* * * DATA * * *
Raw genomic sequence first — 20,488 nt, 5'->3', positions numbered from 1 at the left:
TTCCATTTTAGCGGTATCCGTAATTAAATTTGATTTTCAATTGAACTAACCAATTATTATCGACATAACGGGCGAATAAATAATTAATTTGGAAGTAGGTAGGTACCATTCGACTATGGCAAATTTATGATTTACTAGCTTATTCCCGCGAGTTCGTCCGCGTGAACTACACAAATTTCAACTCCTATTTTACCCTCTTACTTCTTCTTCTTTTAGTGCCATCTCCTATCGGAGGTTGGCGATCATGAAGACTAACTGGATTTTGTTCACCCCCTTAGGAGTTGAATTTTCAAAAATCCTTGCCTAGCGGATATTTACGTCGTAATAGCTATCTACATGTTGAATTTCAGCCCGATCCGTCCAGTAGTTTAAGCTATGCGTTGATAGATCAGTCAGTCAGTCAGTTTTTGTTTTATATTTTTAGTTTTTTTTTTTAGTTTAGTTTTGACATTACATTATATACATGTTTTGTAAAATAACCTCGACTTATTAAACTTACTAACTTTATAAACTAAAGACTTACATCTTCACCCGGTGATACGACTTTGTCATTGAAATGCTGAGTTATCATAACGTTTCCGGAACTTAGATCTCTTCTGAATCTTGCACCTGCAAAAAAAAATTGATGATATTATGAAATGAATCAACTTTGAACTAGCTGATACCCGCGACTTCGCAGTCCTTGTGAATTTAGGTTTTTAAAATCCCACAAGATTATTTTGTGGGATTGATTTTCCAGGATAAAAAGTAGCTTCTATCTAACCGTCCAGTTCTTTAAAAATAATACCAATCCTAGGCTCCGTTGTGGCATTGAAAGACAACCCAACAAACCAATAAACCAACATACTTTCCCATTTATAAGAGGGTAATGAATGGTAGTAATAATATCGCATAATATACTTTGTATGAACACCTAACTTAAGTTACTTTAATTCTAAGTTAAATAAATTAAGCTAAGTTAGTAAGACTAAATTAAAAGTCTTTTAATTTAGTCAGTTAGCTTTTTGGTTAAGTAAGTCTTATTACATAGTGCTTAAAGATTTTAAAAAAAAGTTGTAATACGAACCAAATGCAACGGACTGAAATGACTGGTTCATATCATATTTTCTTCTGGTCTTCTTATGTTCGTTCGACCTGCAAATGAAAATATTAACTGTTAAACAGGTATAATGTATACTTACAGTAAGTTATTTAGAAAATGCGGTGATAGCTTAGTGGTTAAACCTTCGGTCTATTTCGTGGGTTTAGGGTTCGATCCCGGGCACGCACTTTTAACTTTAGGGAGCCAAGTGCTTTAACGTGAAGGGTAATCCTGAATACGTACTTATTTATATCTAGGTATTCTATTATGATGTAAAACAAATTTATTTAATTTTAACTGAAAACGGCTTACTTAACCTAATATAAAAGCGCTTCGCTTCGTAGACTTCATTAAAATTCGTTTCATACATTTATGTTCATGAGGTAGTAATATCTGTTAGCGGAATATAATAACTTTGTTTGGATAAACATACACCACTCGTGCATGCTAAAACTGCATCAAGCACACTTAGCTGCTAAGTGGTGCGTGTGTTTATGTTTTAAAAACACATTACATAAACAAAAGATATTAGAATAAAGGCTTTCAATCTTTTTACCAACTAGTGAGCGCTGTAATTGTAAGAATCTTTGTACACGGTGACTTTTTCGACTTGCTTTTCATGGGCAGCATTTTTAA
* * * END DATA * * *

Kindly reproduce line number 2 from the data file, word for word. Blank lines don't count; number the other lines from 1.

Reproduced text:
TTCCATTTTAGCGGTATCCGTAATTAAATTTGATTTTCAATTGAACTAACCAATTATTATCGACATAACGGGCGAATAAATAATTAATTTGGAAGTAGGTAGGTACCATTCGACTATGGCAAATTTATGATTTACTAGCTTATTCCCGCGAGTTCGTCCGCGTGAACTACACAAATTTCAACTCCTATTTTACCCTCTTACTTCTTCTTCTTTTAGTGCCATCTCCTATCGGAGGTTGGCGATCATGAAGACTAACTGGATTTTGTTCACCCCCTTAGGAGTTGAATTTTCAAAAATCCTTGCCTAGCGGATATTTACGTCGTAATAGCTATCTACATGTTGAATTTCAGCCCGATCCGTCCAGTAGTTTAAGCTATGCGTTGATAGATCAGTCAGTCAGTCAGTTTTTGTTTTATATTTTTAGTTTTTTTTTTTAGTTTAGTTTTGACATTACATTATATACATGTTTTGTAAAATAACCTCGACTTATTAAACTTACTAACTTTATAAACTAAAGACTTACATCTTCACCCGGTGATACGACTTTGTCATTGAAATGCTGAGTTATCATAACGTTTCCGGAACTTAGATCTCTTCTGAATCTTGCACCTGCAAAAAAAAATTGATGATATTATGAAATGAATCAACTTTGAACTAGCTGATACCCGCGACTTCGCAGTCCTTGTGAATTTAGGTTTTTAAAATCCCACAAGATTATTTTGTGGGATTGATTTTCCAGGATAAAAAGTAGCTTCTATCTAACCGTCCAGTTCTTTAAAAATAATACCAATCCTAGGCTCCGTTGTGGCATTGAAAGACAACCCAACAAACCAATAAACCAACATACTTTCCCATTTATAAGAGGGTAATGAATGGTAGTAATAATATCGCATAATATACTTTGTATGAACACCTAACTTAAGTTACTTTAATTCTAAGTTAAATAAATTAAGCTAAGTTAGTAAGACTAAATTAAAAGTCTTTTAATTTAGTCAGTTAGCTTTTTGGTTAAGTAAGTCTTATTACATAGTGCTTAAAGATTTTAAAAAAAAGTTGTAATACGAACCAAATGCAACGGACTGAAATGACTGGTTCATATCATATTTTCTTCTGGTCTTCTTATGTTCGTTCGACCTGCAAATGAAAATATTAACTGTTAAACAGGTATAATGTATACTTACAGTAAGTTATTTAGAAAATGCGGTGATAGCTTAGTGGTTAAACCTTCGGTCTATTTCGTGGGTTTAGGGTTCGATCCCGGGCACGCACTTTTAACTTTAGGGAGCCAAGTGCTTTAACGTGAAGGGTAATCCTGAATACGTACTTATTTATATCTAGGTATTCTATTATGATGTAAAACAAATTTATTTAATTTTAACTGAAAACGGCTTACTTAACCTAATATAAAAGCGCTTCGCTTCGTAGACTTCATTAAAATTCGTTTCATACATTTATGTTCATGAGGTAGTAATATCTGTTAGCGGAATATAATAACTTTGTTTGGATAAACATACACCACTCGTGCATGCTAAAACTGCATCAAGCACACTTAGCTGCTAAGTGGTGCGTGTGTTTATGTTTTAAAAACACATTACATAAACAAAAGATATTAGAATAAAGGCTTTCAATCTTTTTACCAACTAGTGAGCGCTGTAATTGTAAGAATCTTTGTACACGGTGACTTTTTCGACTTGCTTTTCATGGGCAGCATTTTTAA